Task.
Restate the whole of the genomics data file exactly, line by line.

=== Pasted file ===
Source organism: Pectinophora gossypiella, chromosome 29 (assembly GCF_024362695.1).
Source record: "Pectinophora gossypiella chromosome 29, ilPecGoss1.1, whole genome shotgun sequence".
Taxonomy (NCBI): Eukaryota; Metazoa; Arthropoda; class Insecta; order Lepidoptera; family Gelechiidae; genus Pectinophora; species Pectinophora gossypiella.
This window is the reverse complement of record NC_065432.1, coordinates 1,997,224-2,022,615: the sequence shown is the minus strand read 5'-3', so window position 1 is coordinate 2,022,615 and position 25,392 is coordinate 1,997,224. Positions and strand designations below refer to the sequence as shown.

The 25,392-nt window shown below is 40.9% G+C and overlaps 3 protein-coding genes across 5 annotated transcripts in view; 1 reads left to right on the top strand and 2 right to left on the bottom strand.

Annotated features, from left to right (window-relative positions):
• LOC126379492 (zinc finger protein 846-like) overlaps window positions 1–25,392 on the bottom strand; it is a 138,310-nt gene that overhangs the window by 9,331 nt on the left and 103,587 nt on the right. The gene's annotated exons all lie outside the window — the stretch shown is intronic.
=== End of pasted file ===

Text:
Source organism: Pectinophora gossypiella, chromosome 29 (assembly GCF_024362695.1).
Source record: "Pectinophora gossypiella chromosome 29, ilPecGoss1.1, whole genome shotgun sequence".
Taxonomy (NCBI): Eukaryota; Metazoa; Arthropoda; class Insecta; order Lepidoptera; family Gelechiidae; genus Pectinophora; species Pectinophora gossypiella.
This window is the reverse complement of record NC_065432.1, coordinates 1,997,224-2,022,615: the sequence shown is the minus strand read 5'-3', so window position 1 is coordinate 2,022,615 and position 25,392 is coordinate 1,997,224. Positions and strand designations below refer to the sequence as shown.

The 25,392-nt window shown below is 40.9% G+C and overlaps 3 protein-coding genes across 5 annotated transcripts in view; 1 reads left to right on the top strand and 2 right to left on the bottom strand.

Annotated features, from left to right (window-relative positions):
• LOC126379492 (zinc finger protein 846-like) overlaps window positions 1–25,392 on the bottom strand; it is a 138,310-nt gene that overhangs the window by 9,331 nt on the left and 103,587 nt on the right. The gene's annotated exons all lie outside the window — the stretch shown is intronic.